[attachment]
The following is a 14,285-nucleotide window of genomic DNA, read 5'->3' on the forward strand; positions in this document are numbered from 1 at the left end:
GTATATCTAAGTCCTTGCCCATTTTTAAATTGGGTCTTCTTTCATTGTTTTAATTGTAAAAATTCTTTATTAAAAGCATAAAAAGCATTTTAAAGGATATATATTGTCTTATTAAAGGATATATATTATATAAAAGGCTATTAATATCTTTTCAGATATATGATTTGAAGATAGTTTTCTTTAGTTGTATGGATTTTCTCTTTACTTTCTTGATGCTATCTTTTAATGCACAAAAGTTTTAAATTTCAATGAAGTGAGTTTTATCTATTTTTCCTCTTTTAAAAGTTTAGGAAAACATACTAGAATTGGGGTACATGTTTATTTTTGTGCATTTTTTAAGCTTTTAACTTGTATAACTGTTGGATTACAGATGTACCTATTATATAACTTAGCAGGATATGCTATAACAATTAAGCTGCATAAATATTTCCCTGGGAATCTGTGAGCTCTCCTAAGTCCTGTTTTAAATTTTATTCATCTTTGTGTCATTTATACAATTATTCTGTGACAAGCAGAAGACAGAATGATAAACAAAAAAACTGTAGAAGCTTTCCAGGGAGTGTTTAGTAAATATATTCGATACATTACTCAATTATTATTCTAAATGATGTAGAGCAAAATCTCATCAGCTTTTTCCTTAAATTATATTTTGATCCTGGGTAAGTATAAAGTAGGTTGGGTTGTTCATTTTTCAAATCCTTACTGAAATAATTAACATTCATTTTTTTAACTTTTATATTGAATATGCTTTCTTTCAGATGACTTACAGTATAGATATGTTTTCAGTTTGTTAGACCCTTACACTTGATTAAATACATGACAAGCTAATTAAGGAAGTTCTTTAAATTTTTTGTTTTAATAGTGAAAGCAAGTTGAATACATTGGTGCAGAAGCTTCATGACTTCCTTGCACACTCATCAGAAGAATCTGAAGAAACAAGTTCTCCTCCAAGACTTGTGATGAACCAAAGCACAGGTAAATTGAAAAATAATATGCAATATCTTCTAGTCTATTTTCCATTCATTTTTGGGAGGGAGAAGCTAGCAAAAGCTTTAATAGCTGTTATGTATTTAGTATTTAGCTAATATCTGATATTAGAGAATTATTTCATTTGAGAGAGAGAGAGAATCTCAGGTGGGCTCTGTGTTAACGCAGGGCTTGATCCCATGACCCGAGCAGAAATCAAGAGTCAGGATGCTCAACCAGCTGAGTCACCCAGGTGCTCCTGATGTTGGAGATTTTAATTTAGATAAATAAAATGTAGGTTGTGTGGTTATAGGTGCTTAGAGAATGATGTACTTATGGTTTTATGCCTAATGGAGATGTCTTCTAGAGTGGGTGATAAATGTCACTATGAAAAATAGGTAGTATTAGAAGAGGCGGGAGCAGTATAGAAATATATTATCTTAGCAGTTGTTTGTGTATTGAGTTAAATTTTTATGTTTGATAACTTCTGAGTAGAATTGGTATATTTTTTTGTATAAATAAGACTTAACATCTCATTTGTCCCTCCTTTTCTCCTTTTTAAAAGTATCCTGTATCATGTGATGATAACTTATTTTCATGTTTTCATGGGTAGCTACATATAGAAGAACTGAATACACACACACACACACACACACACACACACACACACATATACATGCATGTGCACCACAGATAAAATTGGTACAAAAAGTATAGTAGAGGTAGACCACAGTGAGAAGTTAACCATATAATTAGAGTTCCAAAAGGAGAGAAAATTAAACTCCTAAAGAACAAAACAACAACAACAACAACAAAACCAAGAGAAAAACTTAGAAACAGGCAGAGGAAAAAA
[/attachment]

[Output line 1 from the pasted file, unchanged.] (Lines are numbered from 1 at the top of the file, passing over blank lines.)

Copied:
The following is a 14,285-nucleotide window of genomic DNA, read 5'->3' on the forward strand; positions in this document are numbered from 1 at the left end: